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Star’s Life OK to have shorter ad breaks

Star’s Life OK to have shorter ad breaks

New Delhi: As Star India Pvt. Ltd draws the curtains on its eight-year-old Hindi channel Star One, Rupert Murdoch’s entertainment company is launching Life OK, a brand new channel aimed at the 150 million television viewers in the Hindi-speaking market. Planned to go on air on 18 December, Life OK will be Star India’s first major launch under Uday Shankar who was appointed CEO in October 2007, and expects to reach 30 million viewers on day one.

Having secured Star Plus’ position as the market leader (with weekly gross rating points close to 350), Star India is looking to consolidate. “Viewers were forced to go to other channels because we weren’t providing enough sampling opportunities," Shankar said.

Life OK will address a certain mindset and not the age group, according to Ajit Thakur, general manager, Life OK. The channel will serve in the age group of 15 plus and offer mixed programmes, including comedies, thrillers and mythologicals. “However, every story will have an underlying value."

The name Life OK reflects the philosophy of the new brand. “Through our stories we wish to tell people that you are free to seek what you want but in your search for more you must not forget what you already have," Thakur said. The “values" concept will be reinforced by Madhuri Dixit, who will play the sutradhar (storyteller) and interpret the values in the stories for the audience. “She is more like the brand philosopher and not the brand ambassador," Thakur said.

The new channel will be fiction-led as Shankar believes in habit-forming content. “I am not a great believer in reality shows."

Manoj Malkani, vice-president at Zenith Optimedia Pvt. Ltd, however, senses a dissonance in the programming line-up: “If the channel is trying to reach out to a different audience than Star Plus, then putting out shows like Devon Ka Dev Mahadev (mythology) may not cut much ice."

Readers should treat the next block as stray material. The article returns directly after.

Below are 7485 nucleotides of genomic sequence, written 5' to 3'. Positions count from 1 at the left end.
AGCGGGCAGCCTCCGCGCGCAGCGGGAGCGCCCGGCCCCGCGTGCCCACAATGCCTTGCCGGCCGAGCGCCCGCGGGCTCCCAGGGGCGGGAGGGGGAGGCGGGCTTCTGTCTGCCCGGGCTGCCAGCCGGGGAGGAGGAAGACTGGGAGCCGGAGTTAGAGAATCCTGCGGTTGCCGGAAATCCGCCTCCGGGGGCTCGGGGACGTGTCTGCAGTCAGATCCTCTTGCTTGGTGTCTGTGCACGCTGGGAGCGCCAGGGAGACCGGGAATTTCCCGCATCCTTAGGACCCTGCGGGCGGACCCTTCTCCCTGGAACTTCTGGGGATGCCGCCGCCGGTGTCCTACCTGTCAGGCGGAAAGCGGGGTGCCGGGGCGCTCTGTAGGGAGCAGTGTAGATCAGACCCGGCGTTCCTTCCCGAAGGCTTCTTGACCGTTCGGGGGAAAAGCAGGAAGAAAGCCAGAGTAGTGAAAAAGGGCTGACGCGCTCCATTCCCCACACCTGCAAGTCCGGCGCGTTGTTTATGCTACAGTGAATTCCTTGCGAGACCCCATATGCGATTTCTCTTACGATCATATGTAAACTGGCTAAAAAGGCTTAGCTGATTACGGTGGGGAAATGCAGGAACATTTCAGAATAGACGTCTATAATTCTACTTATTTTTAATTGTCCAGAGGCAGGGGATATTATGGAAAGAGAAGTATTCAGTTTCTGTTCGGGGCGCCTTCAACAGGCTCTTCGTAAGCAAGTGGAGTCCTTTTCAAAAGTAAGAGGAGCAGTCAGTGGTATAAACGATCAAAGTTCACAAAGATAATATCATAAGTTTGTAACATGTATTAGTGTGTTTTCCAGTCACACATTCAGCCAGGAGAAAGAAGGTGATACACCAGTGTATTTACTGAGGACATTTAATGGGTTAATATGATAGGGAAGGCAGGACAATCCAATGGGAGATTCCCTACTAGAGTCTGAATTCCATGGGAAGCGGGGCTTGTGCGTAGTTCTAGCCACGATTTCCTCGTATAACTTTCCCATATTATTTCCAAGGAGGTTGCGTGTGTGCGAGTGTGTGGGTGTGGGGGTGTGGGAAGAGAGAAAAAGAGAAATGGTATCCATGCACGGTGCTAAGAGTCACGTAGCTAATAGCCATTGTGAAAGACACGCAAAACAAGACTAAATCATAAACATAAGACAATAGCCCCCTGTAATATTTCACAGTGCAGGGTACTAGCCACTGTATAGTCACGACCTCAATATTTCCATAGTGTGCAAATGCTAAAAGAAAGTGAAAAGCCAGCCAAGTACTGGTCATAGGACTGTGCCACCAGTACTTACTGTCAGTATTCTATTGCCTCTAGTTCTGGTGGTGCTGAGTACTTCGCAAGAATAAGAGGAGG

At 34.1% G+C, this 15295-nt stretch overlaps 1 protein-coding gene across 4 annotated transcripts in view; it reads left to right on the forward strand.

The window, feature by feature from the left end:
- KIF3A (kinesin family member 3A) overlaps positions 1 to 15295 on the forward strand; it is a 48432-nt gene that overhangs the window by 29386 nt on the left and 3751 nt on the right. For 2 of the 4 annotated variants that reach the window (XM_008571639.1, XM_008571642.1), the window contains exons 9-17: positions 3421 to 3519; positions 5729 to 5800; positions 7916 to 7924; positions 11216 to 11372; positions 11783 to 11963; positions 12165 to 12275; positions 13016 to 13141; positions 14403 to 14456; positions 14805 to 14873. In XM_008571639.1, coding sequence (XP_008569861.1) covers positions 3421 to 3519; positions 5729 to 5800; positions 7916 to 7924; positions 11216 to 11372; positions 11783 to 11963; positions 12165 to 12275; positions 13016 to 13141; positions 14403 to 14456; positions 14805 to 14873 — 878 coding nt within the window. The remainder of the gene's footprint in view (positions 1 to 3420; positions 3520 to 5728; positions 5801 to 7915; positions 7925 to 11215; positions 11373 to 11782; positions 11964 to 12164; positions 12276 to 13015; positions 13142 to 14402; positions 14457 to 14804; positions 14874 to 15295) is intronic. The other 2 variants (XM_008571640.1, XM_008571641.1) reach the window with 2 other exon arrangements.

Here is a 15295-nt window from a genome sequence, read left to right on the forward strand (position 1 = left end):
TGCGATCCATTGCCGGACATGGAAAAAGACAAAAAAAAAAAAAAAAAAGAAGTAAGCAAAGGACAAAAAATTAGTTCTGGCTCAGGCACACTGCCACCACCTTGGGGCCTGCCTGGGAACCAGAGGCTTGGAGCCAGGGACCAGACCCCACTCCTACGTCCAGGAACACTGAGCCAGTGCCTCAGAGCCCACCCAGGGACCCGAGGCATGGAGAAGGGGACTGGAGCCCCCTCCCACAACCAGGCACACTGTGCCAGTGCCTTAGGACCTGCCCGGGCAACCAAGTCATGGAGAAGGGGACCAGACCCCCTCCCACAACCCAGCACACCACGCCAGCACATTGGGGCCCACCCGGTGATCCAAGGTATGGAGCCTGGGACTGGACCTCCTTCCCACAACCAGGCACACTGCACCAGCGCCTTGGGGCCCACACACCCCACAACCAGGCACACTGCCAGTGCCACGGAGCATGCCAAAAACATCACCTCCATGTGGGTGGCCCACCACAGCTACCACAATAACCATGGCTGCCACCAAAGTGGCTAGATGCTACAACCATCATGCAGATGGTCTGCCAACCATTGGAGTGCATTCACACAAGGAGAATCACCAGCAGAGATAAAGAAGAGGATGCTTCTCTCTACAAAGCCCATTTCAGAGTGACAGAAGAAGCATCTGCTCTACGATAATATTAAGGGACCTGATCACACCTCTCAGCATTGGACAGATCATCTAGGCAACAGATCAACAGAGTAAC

He said the shows lined up on Life OK did not seem radically different from what is playing on existing entertainment channels.

The channel will differ from others in some ways. It will telecast serials on all days of the week instead of the five-day calendar followed by others. The decision is based on complaints from consumers who found weekend TV boring.

Armed with a launch budget of more than 700 crore, the channel is expected to spend 120 crore in marketing the brand via digital media, roadblocks on television, print and outdoor campaigns. The rest is being invested in programming and distribution.

Shankar dismisses concerns about launching a new brand in an overcrowded market. On any given day, eight Hindi channels broadcast about 58-60 shows during the three and a half hour prime time band on weekdays. “We are adding another six-seven programmes, so actually it’s not much difference from the consumer point of view."

Shripad Kulkarni, chief executive officer of Allied Media, part of Percept Ltd, agreed, citing the example of Colors, which also entered a crowded market and made a mark.

Life OK also plans to manage advertising inventory differently. It will have three shows an hour unlike the standard two on other channels and advertising breaks won’t exceed two minutes.

“That’s nothing new," said Shankar. “We have been cutting down on our inventories across channels. Channel V inventory has been halved for better consumer experience. This has helped us. Viewers have rewarded us with better ratings. People watch you for the content eventually."

Sejal Shah, vice-president, India Media Exchange (IMX), Publicis Groupe’s media buying unit, said that launching amid an economic slowdown could have a negative impact on revenue. “But it has made it very clear that it intends to go slow in terms of advertising. It may not be a big concern since the Star network is doing well."

Amit Ray, president and COO at Lintas Media Group (LMG), views the limited ad break strategy as a wise one. “A lot of the people who have moved out or are moving out of Hindi general entertainment are young people and they don’t tolerate much advertising."

Shankar said Star One failed because it wasn’t allowed to compete with Star Plus. Life OK is “a risk, huge risk, with all the investments and time and effort gone into it".

Abhilasha Ojha and Anushree Chandran contributed to this story.

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